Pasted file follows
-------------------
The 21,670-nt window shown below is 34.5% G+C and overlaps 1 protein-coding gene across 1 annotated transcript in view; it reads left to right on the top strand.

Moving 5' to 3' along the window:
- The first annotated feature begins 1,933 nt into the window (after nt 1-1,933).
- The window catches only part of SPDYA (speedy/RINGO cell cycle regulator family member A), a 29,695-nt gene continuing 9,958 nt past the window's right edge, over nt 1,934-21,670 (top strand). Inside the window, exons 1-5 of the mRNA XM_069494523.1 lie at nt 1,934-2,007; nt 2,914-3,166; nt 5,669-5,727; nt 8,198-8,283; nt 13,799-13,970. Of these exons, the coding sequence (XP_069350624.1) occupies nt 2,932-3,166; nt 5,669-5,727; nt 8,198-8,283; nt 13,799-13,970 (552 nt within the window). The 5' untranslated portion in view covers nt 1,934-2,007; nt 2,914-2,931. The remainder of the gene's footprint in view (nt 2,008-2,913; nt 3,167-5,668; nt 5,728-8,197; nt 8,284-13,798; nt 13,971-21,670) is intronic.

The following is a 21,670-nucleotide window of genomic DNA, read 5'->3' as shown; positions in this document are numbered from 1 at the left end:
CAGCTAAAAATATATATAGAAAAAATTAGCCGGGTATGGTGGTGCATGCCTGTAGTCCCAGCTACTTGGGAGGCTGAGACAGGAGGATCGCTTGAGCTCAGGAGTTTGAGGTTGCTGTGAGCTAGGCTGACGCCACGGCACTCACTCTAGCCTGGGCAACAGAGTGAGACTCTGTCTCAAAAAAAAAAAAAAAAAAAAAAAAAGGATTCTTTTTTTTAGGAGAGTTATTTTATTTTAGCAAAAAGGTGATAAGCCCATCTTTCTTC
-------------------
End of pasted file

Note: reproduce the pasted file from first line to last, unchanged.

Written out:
The 21,670-nt window shown below is 34.5% G+C and overlaps 1 protein-coding gene across 1 annotated transcript in view; it reads left to right on the top strand.

Moving 5' to 3' along the window:
- The first annotated feature begins 1,933 nt into the window (after nt 1-1,933).
- The window catches only part of SPDYA (speedy/RINGO cell cycle regulator family member A), a 29,695-nt gene continuing 9,958 nt past the window's right edge, over nt 1,934-21,670 (top strand). Inside the window, exons 1-5 of the mRNA XM_069494523.1 lie at nt 1,934-2,007; nt 2,914-3,166; nt 5,669-5,727; nt 8,198-8,283; nt 13,799-13,970. Of these exons, the coding sequence (XP_069350624.1) occupies nt 2,932-3,166; nt 5,669-5,727; nt 8,198-8,283; nt 13,799-13,970 (552 nt within the window). The 5' untranslated portion in view covers nt 1,934-2,007; nt 2,914-2,931. The remainder of the gene's footprint in view (nt 2,008-2,913; nt 3,167-5,668; nt 5,728-8,197; nt 8,284-13,798; nt 13,971-21,670) is intronic.

The following is a 21,670-nucleotide window of genomic DNA, read 5'->3' as shown; positions in this document are numbered from 1 at the left end:
CAGCTAAAAATATATATAGAAAAAATTAGCCGGGTATGGTGGTGCATGCCTGTAGTCCCAGCTACTTGGGAGGCTGAGACAGGAGGATCGCTTGAGCTCAGGAGTTTGAGGTTGCTGTGAGCTAGGCTGACGCCACGGCACTCACTCTAGCCTGGGCAACAGAGTGAGACTCTGTCTCAAAAAAAAAAAAAAAAAAAAAAAAAGGATTCTTTTTTTTAGGAGAGTTATTTTATTTTAGCAAAAAGGTGATAAGCCCATCTTTCTTC